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Unformatted text preview: 1 Daniel J. Pool World Thought and Culture I Prof. Edmondson and Prof. Rickman Paper II 06/30/09 The Path(s) of Enlightenment: Hinduism, Jainism, and Buddhism Three of the world¶s most dynamic and ancient religions developed in India around the same time. Though each burrowed from, evolved because of, or came into conflict with each other; Hinduism, Buddhism, and Jainism are more than religions but cross-sections of an entire culture and time period. In order to better understand what these ideas are one must study their histories, their teachings, and their reactions to each other. Jainism, allegedly the oldest of the three (Gopalan 4), was a religion of nonviolence spread by Prince Mah v ra. The name of the religion is derived from the claim that twenty-four Jinas1 or ³expounders´ of their beliefs (called dharma) came and went before Mah v ra (Banerjee 147). As Mah v ra is famous for the wide spread of Jainas thought. Jainism rejected a single god-head (Gopalan 38), the creation or destruction of the worldly planes (Pratt 258), and the need for possessions thus forcing followers to relay on themselves only to reach a higher state of being. Other practices include; non-violence, celibacy, and the idea of karma. Jainas are known for going to the extent of wearing facemasks to avoid the accidental death of flying insects.
1 Pratt, page 254, says differently Jainas means conqueror as in the conqueror of the self and fate. 2 Buddhism was begun in six-century B.C. by a young contemporary of Mah v ra (Banerjee 148). Prince Siddh rtha Gautama, the Buddha was to become a ruler, but turned to religion. The story goes that he slipped out of his father¶s palace and saw an old man, a sick person, a dead body, and a monk, seeing this he denounced the Vedic traditions and became a Jainas monk. He practiced denying himself earthly delights in order to reach greater knowledge. After nearly dying, Gautama renounced the idea of Jainism and went to mediate by-himself in order to reach enlightenment or nirvana. After defeating his inner demons, Gautama began teaching that man was only held back from happiness by his attachments to worldly pleasures. Also that man did not need to rebirth over and over into pain and death, but could if they so wanted, one could stop the cycle and exists as pure being only. Hinduism is more correctly several religions (Banerjee 1). After a long list of successive invasions, conquests, and migrations the word Hindu was a Muslim word for any non-Muslim Indian and means ³idol worshiper´ (Klostermaier 17) and used as an umbrella for the religiocultural ideas of India. Three ideas persist though out all; 1) there is one great creator god, 2) all manifestations of being are really just manifestations of this one god, and 3) that man may approach god by entering the universal conscious by meditation or other assorted means (Rosen 17). Stating that man dies and is reborn into his status (ruler, priest, or slave), this axis of society, called dharma, told how the universe was structured and directed. Hinduism changed as more sects and cults joined main-steam religion, gods became more or less popular and practices came and went with the ebb and flow of the culture. Hinduism is praised as being henotheistic, or having one supreme god while recognizing many others. The major partition in thought arose in the six-century B.C. Notably Jainism and Buddhism broke up many of the Vedic schools (Hinduism predators) of religion. Both Mah v ra 3 and Gautama taught that; anyone of any chaste could worship and become enlightened, that the greatest battle was with inner demons, down played the roles of the gods, and encouraged the non-violence as taught in the Dhammapada or Buddhists text. The Brahmanism had taught that war could be a form of worship in the Bhagavad Gita (Rosen 107), that only the Brahma (priest chaste) could become enlightened, and that the gods and other ethereal beings were important parts of life. The ideals of Jainism and Buddhism threatened the state¶s power with great outside pressure by foreign powers. In order to keep peace and unite the people Hinduism combined with the other beliefs of the day, adding Buddha as an avatar or minor god of Hinduism (Pratt 526), in this way protecting the ancient ideals of India. In conclusion, the study of Indian religion shows how entwined their religionist and cultural ideals are. The history of India is a story of cause and reaction to suffering and life. Though the concepts may be diverse at first, all systems have a way of reaching a pseudo intellectual equilibrium. All said and done these theories are all very similar, if not at their formation, then in their merging. 4 Work Cited Banerjee, P. Early Indian religions. New York: Wiley, 1973. Print. Nash Library. Gopalan, Subramania. Outlines of Jainism. New York: Halsted, 1973. Print. Nash Library. Klostermaier, Klaus K. A Survey of Hinduism. New York: State University of New York, 2007. Print. Nash Library. Pratt, James B. India and Its Faiths, A Traveller¶s Record. Boston:MA, 1915. Print. Nash Library. Rosen, Steven J. Essential Hinduism. New York: Praeger, 2006. Print. Nash Library. ...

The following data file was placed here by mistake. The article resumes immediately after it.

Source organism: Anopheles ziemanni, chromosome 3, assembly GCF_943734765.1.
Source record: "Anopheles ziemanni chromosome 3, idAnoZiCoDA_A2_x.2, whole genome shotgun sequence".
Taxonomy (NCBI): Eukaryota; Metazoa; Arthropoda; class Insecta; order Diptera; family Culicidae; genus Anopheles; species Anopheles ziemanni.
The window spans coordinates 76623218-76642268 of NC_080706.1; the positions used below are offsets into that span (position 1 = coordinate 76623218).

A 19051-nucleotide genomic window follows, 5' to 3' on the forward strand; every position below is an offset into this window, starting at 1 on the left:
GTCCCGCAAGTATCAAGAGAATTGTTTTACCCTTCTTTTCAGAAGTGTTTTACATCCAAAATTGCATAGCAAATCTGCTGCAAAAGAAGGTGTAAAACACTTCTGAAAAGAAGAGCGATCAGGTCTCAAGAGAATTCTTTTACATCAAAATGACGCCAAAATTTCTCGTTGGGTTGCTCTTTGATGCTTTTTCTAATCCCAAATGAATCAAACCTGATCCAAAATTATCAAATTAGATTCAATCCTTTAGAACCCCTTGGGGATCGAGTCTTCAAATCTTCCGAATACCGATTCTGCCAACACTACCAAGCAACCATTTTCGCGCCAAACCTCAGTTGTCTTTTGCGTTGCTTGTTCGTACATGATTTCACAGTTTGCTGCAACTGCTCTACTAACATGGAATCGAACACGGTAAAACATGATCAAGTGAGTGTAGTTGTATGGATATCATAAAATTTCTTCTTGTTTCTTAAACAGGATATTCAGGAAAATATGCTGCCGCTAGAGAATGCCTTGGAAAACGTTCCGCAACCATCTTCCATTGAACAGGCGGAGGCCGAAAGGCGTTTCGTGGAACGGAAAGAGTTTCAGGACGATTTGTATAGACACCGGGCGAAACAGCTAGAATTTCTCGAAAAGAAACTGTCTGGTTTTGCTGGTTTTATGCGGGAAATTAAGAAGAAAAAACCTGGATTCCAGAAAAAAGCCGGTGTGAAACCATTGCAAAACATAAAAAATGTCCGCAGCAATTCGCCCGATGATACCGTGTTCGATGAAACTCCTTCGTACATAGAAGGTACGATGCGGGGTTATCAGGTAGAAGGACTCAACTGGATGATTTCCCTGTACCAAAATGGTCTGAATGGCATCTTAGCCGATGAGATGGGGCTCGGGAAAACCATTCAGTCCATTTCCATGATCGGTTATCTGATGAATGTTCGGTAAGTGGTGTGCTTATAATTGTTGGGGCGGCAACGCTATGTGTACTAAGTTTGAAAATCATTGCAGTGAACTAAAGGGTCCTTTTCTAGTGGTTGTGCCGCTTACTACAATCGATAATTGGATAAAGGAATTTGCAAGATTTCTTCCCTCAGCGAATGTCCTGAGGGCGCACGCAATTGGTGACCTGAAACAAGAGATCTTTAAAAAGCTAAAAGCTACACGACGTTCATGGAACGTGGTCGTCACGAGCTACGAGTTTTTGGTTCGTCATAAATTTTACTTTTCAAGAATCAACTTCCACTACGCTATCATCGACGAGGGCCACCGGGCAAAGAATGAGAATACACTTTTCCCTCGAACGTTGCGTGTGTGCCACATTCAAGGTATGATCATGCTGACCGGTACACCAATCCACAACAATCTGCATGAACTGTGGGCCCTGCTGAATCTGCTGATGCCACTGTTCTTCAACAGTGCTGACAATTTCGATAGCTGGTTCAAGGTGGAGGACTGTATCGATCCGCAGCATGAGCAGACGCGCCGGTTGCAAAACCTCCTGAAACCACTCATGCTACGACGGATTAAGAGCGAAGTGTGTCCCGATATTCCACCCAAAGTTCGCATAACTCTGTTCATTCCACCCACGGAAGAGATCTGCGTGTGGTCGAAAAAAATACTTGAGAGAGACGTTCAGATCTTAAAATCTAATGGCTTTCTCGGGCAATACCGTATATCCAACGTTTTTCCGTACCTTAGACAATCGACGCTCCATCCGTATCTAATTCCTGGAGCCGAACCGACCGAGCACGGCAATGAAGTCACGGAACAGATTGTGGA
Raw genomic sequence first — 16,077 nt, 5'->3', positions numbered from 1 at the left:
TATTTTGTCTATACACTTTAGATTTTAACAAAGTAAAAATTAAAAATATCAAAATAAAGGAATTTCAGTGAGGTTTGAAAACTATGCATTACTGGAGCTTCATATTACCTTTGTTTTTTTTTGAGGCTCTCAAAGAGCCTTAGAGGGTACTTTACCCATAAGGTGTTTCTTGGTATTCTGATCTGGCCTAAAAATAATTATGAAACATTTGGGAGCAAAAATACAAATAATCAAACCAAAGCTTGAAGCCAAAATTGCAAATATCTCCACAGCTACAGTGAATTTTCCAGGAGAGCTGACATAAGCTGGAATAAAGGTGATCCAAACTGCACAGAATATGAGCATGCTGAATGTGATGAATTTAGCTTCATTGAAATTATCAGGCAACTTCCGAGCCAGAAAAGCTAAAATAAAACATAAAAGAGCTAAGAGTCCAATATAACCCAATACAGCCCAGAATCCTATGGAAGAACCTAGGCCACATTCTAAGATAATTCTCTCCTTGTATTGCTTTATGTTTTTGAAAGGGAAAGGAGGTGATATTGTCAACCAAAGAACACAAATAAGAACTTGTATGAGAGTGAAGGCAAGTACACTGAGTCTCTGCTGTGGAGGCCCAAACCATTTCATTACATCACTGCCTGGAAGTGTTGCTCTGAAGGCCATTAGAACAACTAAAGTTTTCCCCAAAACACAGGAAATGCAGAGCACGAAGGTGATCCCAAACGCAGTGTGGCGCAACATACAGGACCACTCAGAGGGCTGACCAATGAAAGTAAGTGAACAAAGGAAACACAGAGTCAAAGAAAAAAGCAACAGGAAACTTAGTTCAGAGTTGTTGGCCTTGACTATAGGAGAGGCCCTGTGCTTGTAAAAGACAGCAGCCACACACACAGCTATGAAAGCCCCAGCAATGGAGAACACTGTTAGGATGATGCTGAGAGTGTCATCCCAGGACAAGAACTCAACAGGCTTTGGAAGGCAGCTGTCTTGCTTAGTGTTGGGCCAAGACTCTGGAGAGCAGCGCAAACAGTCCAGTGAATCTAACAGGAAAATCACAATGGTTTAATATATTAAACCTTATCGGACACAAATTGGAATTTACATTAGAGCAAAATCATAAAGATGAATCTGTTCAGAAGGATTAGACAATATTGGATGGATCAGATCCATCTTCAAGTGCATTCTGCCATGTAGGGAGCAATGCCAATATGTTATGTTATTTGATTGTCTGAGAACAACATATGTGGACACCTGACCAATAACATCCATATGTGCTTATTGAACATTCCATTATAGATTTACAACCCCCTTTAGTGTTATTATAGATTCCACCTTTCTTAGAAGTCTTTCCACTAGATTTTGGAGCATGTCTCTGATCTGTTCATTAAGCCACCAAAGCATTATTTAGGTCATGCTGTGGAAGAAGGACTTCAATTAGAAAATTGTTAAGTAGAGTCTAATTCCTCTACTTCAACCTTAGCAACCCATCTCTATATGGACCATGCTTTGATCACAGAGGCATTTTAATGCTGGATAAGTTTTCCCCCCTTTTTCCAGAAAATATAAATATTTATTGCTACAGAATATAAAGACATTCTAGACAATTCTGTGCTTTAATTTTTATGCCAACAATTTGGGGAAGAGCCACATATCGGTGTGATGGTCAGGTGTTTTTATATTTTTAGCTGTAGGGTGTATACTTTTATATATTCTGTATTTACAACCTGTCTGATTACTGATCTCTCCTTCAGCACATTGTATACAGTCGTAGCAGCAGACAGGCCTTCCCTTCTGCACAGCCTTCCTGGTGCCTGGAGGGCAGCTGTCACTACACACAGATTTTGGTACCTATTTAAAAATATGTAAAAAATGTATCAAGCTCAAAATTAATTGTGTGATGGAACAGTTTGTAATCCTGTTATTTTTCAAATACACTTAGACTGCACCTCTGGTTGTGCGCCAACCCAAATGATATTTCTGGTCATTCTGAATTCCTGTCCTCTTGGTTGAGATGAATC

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This note was uploaded on 04/20/2011 for the course RLST 110 taught by Professor Staff during the Spring '08 term at University of Illinois, Urbana Champaign.
- Spring '08